Tijuana was an alien planet. A world both dangerous and liberating. Yet, I went there to die. Over dramatic, I assure you, but at the time it was the most dangerous locale I knew of and if I was going to go out, why not in style? I envisioned they would find my alcohol saturated corpse face down in an alleyway with pants around my ankles, sexually assaulted to death. A content smile across my insipid lips. I did not appreciate at the time on how this unrelentless city would become the major focal point for my future career as a writer.
I made it a habit to visit a movie theater at least twice a week and watch whatever seemed appealing. In downtown San Diego, at this monolith of a mall, I went to the movies and, again, the film I wished to see was sold out. The only other of interest was a film titled Naked Lunch. I thought it as simply a stupid teen comedy or at least a foreign sex drama in lieu of the title. Sure, why not, I’ll check it out.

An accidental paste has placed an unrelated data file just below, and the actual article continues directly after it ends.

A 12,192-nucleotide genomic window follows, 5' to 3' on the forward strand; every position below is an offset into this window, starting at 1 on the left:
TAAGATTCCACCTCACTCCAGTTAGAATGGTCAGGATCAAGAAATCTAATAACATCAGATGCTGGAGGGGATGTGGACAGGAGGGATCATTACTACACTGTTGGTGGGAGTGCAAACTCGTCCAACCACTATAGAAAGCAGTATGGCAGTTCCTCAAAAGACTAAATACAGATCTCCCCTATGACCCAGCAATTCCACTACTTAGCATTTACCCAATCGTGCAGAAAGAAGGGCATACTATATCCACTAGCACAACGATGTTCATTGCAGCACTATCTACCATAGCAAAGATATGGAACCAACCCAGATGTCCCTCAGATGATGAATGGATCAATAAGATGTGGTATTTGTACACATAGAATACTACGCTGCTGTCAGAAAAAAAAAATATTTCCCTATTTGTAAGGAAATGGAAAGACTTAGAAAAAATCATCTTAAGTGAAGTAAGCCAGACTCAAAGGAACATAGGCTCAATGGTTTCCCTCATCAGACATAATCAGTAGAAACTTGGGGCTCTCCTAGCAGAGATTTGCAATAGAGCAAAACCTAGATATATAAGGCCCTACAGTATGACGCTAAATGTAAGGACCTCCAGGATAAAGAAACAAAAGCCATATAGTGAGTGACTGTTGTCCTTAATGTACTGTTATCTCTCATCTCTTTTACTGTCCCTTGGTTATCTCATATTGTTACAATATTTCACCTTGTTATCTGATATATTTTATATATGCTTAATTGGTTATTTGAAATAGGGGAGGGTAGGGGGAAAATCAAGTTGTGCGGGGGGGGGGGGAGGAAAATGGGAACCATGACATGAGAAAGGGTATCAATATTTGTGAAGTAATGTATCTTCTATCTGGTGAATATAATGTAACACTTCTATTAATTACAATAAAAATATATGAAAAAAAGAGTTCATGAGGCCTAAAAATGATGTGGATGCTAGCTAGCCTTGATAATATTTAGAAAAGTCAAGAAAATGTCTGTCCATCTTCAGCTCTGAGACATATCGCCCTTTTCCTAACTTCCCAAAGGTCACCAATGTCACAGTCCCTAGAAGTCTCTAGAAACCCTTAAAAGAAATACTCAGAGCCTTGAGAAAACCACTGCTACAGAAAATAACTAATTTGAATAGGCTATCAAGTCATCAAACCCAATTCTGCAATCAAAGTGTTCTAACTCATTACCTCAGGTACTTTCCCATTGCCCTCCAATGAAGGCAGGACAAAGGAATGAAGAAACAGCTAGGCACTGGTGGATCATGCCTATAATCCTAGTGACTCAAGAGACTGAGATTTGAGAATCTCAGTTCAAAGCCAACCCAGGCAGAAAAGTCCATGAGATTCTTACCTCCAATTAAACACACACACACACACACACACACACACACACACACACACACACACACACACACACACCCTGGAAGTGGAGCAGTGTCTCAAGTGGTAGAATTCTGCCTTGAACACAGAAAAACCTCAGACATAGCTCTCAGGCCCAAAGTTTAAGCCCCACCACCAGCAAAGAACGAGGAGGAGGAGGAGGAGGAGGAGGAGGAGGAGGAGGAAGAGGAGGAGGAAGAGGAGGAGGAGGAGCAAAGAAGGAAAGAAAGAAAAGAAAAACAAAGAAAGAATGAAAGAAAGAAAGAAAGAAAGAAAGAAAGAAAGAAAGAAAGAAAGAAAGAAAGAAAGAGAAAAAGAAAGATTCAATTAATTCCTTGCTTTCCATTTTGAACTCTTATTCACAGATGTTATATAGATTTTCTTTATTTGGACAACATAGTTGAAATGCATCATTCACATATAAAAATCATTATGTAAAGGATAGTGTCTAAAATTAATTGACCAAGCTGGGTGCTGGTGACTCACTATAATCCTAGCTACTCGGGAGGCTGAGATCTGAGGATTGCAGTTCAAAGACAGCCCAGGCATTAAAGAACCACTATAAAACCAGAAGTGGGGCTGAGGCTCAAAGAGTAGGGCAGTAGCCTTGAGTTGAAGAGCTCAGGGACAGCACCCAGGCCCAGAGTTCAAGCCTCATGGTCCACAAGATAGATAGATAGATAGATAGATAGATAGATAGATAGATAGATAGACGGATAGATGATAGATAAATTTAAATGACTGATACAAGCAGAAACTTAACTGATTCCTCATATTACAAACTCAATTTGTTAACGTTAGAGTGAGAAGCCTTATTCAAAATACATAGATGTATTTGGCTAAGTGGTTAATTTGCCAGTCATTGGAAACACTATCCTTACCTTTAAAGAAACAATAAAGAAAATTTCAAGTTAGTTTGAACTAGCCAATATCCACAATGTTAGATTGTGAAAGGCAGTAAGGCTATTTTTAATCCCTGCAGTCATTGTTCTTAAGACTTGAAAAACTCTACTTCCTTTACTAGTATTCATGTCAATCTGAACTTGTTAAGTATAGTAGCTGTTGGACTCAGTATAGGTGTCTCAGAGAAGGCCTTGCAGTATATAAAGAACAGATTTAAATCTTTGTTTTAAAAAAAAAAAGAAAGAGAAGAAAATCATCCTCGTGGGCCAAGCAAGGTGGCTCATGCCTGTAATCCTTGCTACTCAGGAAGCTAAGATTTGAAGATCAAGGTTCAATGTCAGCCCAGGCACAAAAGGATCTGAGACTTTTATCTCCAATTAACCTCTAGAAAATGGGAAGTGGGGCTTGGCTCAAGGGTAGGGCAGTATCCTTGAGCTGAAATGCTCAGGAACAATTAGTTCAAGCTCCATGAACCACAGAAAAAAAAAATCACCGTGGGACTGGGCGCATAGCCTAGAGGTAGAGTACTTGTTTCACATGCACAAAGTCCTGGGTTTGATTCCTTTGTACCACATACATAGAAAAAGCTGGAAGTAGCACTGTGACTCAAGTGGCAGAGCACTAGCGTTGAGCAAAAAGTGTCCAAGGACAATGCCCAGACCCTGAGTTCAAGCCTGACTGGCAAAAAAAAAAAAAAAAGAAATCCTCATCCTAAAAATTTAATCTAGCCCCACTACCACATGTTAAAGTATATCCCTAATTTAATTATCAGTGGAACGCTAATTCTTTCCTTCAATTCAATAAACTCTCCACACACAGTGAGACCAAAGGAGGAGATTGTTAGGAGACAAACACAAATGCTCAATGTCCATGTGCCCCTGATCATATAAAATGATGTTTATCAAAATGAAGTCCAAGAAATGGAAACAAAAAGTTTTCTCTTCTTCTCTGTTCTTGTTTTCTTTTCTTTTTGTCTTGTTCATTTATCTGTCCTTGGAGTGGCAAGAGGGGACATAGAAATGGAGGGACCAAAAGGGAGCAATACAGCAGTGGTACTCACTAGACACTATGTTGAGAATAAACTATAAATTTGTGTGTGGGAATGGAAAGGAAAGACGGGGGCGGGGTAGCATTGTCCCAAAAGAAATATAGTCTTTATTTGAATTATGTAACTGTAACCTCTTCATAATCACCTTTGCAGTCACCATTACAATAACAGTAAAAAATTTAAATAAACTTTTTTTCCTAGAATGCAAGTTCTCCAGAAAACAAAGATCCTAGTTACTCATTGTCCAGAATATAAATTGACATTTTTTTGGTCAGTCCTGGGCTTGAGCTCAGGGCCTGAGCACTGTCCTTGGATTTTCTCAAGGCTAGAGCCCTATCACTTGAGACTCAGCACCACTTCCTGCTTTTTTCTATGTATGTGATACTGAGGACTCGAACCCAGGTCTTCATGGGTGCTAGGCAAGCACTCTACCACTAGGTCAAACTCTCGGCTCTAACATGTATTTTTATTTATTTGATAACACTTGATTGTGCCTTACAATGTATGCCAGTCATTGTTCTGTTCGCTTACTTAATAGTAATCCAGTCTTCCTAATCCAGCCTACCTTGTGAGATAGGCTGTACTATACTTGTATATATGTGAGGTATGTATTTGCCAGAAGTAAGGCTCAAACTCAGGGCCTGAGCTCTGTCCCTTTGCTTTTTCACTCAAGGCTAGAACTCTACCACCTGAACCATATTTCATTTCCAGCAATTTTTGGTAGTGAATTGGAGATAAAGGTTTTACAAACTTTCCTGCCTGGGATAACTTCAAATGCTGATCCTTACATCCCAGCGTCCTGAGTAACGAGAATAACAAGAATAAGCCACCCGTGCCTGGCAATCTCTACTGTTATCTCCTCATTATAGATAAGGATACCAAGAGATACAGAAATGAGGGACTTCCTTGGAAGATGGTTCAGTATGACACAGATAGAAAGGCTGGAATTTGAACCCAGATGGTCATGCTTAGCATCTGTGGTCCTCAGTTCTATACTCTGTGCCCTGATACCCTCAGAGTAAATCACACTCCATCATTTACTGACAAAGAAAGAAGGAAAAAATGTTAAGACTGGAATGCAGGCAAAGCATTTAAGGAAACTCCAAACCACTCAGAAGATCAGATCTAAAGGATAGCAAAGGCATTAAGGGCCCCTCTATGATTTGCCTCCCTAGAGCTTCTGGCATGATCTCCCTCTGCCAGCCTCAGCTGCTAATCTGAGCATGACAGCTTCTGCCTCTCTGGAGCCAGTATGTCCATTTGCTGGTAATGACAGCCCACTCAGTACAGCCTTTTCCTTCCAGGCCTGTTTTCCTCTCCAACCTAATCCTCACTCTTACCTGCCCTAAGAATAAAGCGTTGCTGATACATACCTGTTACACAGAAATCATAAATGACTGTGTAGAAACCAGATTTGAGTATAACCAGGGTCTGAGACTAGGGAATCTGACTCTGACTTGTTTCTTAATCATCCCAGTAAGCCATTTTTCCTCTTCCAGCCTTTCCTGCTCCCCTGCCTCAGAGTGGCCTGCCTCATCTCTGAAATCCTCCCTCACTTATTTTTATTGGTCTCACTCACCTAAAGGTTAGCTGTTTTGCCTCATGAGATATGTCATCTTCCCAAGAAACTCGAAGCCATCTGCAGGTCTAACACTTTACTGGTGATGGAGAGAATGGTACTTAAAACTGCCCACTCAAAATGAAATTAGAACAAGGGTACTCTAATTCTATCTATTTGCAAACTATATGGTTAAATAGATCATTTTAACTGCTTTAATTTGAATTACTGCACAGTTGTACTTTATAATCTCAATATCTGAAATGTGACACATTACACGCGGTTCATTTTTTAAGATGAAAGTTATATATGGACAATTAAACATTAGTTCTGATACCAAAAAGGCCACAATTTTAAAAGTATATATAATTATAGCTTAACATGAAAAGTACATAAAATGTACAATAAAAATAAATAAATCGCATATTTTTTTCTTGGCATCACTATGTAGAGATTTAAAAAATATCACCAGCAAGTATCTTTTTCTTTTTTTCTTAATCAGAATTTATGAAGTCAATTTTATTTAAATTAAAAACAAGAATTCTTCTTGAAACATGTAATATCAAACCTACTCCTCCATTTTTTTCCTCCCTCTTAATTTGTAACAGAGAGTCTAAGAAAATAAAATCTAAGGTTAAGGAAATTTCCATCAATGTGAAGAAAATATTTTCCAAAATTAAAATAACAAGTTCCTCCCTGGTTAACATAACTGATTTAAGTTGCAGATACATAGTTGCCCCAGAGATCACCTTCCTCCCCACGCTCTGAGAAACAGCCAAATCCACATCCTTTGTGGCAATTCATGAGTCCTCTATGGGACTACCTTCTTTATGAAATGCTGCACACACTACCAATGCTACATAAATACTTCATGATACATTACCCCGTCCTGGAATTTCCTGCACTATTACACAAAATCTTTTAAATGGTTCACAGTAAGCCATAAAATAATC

The initial screening was both humorous and motivating. In the row ahead of me was five jocks from the local university. Before the film began, they teased about how the film was probably going to be a dumb comedy. My glee was to watch their appalled reaction change when instead of titties and cheerleaders they were subjected to drug addicted homosexuals and typewriters morphing into giant cockroaches dictating their thoughts out of their assholes. I immediately loved the film. When I learned it was based on a book, after the third screening that same week, I directly made my way to a local Barnes and Noble to purchase a copy of the novel.